July’s Prairie Patterns

“The world is a confusing and turbulent place, but we make sense of it by finding order… . This makes us all pattern seekers. “– Philip Ball

*****

High heat and cool breezes; thunderstorms and calm mornings. From my hammock overlooking the backyard prairie patch, I’m astonished at the rapid growth of plants under the hot sun, watered by frequent rain showers. I swear I saw cup plants grow an inch right before my eyes! Anything seems possible in the bright light and blue skies of July.

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As I swing in my hammock, I’m reading a new book from University of Chicago Press: Patterns in Nature.  It’s a revelation. As an art and journalism student in my undergrad years, I avoided math as much as possible. Now, I’m discovering the beauty of mathematics on the prairie. Symmetry. Fractals. Surface tension.

So many different combinations of patterns in July! I’ve always been intrigued by patterns in nature. But I didn’t understand much about what I saw.

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Paging through Philip Ball’s book, I begin with symmetry, which Ball says, is at the root of understanding how patterns in nature appear.

It’s an eye-opener.

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Ball notes that “Bilateral symmetry seems almost to be the default for animals. Fish,  mammals, insects, and birds all share this attribute.” I see this in the blue-fronted damselfly above; in the mirror-image wings of a skipper butterfly below. Divide them in half and each side is essentially identical.

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It’s evinced in the reversed haploa moth, barely visible, deep in the tallgrass.

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There is bilateral symmetry in a bison’s skull, with a few imperfections.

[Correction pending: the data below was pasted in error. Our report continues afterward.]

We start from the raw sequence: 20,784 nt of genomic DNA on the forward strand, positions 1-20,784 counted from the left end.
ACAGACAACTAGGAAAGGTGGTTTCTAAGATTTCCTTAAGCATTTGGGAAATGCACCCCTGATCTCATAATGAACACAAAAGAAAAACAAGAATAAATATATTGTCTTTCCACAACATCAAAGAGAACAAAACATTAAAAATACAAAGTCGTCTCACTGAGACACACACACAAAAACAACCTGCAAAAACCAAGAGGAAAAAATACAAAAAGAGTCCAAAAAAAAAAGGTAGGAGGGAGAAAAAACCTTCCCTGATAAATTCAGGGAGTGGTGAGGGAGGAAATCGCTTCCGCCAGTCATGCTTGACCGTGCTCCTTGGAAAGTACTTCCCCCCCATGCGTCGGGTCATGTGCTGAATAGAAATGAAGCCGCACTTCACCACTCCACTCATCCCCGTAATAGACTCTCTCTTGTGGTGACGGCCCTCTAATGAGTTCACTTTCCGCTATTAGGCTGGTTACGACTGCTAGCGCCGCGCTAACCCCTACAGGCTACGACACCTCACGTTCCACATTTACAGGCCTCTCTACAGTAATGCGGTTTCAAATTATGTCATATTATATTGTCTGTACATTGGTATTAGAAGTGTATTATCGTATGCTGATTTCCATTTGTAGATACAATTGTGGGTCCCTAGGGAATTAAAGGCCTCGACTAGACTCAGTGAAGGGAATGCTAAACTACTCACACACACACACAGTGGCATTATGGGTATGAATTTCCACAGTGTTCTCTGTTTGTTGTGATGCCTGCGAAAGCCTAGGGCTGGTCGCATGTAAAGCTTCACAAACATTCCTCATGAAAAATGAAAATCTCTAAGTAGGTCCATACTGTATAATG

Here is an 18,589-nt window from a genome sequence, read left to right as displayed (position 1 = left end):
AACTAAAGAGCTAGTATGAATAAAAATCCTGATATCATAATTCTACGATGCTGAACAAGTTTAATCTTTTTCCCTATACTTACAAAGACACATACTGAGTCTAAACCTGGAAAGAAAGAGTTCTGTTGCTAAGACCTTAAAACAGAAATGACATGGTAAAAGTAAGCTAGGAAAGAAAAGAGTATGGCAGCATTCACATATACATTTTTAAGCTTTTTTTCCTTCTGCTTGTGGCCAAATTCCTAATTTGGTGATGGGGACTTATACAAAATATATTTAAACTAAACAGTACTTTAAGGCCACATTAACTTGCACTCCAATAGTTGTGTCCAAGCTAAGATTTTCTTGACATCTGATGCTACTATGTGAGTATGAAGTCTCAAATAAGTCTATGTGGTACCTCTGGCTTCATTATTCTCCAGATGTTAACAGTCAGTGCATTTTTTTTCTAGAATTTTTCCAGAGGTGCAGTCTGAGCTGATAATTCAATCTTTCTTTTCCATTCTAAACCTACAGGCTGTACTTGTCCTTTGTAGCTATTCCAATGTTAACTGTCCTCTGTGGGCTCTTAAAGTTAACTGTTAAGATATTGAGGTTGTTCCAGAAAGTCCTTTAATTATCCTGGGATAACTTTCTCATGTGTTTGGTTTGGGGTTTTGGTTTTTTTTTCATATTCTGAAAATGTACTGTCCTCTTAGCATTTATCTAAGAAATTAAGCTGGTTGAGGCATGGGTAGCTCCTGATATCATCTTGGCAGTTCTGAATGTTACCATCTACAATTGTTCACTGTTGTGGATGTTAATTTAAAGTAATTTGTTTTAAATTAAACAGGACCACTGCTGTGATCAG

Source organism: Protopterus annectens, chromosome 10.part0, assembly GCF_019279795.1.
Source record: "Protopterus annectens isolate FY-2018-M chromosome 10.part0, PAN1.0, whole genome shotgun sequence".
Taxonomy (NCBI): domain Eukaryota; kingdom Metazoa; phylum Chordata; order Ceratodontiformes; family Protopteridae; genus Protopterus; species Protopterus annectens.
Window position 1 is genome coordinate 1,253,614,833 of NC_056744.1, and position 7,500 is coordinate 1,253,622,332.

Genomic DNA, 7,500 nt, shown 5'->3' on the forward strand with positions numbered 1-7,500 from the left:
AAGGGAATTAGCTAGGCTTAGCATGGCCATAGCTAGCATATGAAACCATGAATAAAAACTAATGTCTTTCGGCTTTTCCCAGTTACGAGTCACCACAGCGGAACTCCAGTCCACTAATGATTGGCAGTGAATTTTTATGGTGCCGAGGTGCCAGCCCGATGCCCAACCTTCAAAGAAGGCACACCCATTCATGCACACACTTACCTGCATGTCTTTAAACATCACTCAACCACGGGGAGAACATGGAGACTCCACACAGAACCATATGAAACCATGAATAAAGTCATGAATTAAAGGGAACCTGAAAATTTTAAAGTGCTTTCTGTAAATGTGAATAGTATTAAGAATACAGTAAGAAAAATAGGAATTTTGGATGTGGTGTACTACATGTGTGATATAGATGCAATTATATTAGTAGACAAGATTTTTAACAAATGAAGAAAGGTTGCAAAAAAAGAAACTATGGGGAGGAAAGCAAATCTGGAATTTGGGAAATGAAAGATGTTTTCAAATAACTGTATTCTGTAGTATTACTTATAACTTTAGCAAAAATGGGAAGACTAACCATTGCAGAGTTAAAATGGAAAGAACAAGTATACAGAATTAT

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Or a monarch’s wings, even when tattered and worn.

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Who wouldn’t marvel at the folded, paired symmetrical wings of the male violet dancer damselfly?

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Once you begin looking for patterns in the natural world…

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…you see them everywhere.

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Fractal geometry, Ball writes, is said to be “the geometry of nature.” Fractals? What’s a fractal?  “Don’t know much algebra…,” sang Sam Cooke in his classic, “(What a) Wonderful World.” Yup. But I want to know more.

Ball boils it down to this: Look at a tree. A part of the tree, he writes, can resemble the whole, as the “tree algorithm” keeps making the same kind of structure repeatedly. As I hike the prairie one afternoon, I look up and all of the sudden it makes sense—once I understand what I’m looking at.

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“Growing fractals”  are a type of fractal found in the network of arteries, veins, and capillaries in the vascular system—another “branching” effect, Ball tells me. I think of the “arteries” running across prairie dock leaves, so pronounced in the autumn.

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I reflect on these concepts and my head aches. Fractals. Symmetry. So fascinating. So…complex. I regret now my ability to dodge everything math-related in college except for a course called “Cardinal Numbers.” A sort of 101 math for art majors. But maybe it’s not too late?

Early one morning, wading Clear Creek at Nachusa Grasslands, I admire the dew drops. I remember reading in Ball’s book that beads of water are driven by surface tension. Simply put, he says, surface tension pulls dew and rain into these “droplet” shapes, and gravity helps flatten the droplets. Ahhh. Look at that. Yes.

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A different sort of pattern. I search for water droplets: on leaves, spiderwebs, even dragonfly wings. Each dewdrop has heightened meaning.

As I continue reading, chapter after chapter, then go for hikes to explore the different patterns in Ball’s book, his simple explanations for a non-scientist open up a new world for me. A world where math seems a little more applicable. A little more accessible. A little more…meaningful. Perhaps, though, the best moment in Ball’s book  is when he writes that the law of pattern formation is driven by wonder.

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“We need to marvel and admire as well as to analyze and calculate,” Ball writes. Oh, yes. I’ve always been attuned to wonder; marveling comes without effort for me. Now, I’m learning the other side of the equation. Such an astonishing world!

So many “patterns” to marvel at and admire in the month of July on the prairie. Why not go see?

******

Philip Ball is the former editor for Nature. The quotes in this post are from his book, Patterns in Nature: Why the Natural World Looks the Way it Does (University of Chicago Press, 2016). Check it out here.

****